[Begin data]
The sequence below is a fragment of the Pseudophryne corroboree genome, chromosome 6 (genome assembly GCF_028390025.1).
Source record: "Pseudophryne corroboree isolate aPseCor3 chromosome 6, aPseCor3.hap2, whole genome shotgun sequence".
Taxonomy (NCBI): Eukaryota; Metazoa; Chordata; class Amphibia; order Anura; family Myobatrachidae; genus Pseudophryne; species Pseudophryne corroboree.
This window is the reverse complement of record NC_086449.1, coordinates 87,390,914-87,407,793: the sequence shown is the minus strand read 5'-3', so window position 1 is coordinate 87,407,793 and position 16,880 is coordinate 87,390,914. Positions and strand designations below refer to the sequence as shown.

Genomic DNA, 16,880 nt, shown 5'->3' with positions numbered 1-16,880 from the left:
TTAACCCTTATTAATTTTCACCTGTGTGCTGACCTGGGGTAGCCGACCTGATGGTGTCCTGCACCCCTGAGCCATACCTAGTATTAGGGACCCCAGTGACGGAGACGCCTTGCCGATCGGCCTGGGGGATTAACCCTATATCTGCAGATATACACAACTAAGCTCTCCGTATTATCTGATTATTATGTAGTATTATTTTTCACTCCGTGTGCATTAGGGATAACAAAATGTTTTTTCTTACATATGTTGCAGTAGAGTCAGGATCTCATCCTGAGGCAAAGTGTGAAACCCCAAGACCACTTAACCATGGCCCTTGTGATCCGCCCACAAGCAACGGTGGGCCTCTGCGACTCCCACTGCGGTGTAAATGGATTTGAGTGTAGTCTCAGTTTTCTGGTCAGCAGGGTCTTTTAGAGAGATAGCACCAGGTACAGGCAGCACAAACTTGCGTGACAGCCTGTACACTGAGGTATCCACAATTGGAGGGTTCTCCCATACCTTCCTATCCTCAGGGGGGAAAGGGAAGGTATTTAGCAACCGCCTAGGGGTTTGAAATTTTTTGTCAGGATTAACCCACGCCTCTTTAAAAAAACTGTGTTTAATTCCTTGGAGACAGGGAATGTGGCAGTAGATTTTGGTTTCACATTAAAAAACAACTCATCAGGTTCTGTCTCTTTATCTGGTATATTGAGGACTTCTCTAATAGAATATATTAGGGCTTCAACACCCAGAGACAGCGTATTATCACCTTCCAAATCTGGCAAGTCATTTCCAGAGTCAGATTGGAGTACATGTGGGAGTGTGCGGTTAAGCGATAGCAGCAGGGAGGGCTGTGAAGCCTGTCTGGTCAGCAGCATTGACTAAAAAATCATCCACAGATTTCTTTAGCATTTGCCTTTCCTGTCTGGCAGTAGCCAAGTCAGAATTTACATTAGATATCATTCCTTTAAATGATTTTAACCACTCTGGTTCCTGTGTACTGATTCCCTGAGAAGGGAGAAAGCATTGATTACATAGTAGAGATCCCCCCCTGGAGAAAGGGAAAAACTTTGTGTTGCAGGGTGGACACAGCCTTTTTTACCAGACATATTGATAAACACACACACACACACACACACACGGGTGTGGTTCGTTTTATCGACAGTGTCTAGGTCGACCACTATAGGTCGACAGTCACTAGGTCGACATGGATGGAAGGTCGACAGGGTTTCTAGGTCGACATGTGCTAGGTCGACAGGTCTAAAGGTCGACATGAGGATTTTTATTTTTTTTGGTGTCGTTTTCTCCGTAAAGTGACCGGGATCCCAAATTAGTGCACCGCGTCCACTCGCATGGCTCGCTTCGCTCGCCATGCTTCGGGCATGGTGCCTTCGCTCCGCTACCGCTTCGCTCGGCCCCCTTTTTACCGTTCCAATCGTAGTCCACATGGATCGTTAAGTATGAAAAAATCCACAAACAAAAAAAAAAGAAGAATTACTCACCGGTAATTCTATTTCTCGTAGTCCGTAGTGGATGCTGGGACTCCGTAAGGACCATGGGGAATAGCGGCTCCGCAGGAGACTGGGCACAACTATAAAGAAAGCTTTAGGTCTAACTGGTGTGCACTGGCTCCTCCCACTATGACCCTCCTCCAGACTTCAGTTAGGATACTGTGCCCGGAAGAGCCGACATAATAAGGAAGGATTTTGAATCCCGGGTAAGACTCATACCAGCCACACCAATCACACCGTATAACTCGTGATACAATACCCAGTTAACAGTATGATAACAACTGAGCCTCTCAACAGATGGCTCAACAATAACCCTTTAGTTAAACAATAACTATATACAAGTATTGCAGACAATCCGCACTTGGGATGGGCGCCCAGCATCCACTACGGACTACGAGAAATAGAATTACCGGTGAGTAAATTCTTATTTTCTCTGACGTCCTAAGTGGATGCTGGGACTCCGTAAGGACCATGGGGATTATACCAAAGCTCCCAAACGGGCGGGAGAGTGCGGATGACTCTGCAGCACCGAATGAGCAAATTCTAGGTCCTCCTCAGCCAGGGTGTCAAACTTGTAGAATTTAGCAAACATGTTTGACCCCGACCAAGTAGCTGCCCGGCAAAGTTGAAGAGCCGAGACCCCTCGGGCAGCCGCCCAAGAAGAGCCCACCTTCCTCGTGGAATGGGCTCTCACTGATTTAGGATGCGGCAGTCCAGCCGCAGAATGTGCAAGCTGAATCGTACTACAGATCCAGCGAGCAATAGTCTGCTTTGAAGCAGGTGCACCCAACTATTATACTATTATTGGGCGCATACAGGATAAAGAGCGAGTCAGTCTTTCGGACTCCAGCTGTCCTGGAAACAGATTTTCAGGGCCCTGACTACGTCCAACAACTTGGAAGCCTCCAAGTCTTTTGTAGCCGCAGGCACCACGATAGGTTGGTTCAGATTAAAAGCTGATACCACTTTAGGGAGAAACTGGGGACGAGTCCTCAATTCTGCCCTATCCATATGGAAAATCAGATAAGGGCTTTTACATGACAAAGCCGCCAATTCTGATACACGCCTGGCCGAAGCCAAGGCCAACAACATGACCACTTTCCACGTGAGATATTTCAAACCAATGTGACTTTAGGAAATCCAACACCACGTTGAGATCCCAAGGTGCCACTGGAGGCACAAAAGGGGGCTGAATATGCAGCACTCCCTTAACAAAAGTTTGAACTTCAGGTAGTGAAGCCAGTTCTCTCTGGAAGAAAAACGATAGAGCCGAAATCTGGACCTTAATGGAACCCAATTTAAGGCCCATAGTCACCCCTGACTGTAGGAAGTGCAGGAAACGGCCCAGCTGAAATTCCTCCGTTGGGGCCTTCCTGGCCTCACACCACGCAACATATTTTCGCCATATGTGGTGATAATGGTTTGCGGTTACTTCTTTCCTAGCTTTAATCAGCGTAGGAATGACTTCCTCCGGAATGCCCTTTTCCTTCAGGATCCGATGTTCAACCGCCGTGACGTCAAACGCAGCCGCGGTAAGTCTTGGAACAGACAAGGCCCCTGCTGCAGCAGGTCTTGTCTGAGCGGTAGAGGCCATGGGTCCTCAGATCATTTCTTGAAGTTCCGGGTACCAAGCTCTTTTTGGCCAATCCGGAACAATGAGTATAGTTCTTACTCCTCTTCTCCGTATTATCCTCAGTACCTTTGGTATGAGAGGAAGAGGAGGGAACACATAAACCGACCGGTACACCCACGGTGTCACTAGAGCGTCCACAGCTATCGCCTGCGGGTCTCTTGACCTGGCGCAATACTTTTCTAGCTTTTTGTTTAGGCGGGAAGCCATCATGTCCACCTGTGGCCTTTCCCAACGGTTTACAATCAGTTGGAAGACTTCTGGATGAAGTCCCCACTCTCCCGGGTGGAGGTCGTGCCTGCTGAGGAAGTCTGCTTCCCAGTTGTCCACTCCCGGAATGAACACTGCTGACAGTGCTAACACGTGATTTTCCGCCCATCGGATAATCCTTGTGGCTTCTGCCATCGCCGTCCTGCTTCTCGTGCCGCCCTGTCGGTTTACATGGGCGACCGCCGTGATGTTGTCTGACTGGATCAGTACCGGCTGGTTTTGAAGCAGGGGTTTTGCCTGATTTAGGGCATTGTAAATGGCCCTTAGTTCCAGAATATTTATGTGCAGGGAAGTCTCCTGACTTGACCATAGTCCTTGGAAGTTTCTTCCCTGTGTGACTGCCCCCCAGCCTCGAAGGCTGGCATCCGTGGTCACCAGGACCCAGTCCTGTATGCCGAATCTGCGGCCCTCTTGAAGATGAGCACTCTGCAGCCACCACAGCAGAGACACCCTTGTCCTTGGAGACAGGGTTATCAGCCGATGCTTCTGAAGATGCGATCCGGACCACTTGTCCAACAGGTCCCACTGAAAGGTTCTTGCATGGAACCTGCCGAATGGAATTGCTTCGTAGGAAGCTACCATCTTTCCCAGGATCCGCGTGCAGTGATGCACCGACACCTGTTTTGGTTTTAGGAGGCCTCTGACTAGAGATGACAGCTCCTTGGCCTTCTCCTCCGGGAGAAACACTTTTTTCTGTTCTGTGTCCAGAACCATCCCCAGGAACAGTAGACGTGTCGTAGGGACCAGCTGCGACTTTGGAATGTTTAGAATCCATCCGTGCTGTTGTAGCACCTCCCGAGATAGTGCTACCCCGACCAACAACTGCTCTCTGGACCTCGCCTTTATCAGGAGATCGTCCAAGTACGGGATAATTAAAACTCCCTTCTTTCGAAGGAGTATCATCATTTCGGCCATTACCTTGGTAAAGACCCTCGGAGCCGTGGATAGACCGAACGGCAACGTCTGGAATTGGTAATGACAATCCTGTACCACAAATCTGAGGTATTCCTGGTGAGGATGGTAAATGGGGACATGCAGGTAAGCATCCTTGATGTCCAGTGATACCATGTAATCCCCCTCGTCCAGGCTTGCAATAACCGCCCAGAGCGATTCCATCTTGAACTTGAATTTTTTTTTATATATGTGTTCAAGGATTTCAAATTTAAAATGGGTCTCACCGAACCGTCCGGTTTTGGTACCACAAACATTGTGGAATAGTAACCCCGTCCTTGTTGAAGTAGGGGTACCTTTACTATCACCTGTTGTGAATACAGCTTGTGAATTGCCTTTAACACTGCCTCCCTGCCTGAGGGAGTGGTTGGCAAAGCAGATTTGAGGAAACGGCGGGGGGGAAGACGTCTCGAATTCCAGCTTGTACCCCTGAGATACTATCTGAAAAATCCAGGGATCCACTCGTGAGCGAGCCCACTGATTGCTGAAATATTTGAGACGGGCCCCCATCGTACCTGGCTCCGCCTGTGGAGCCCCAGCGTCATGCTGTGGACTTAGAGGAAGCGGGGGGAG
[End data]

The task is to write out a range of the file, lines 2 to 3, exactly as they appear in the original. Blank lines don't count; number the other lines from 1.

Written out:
Source record: "Pseudophryne corroboree isolate aPseCor3 chromosome 6, aPseCor3.hap2, whole genome shotgun sequence".
Taxonomy (NCBI): Eukaryota; Metazoa; Chordata; class Amphibia; order Anura; family Myobatrachidae; genus Pseudophryne; species Pseudophryne corroboree.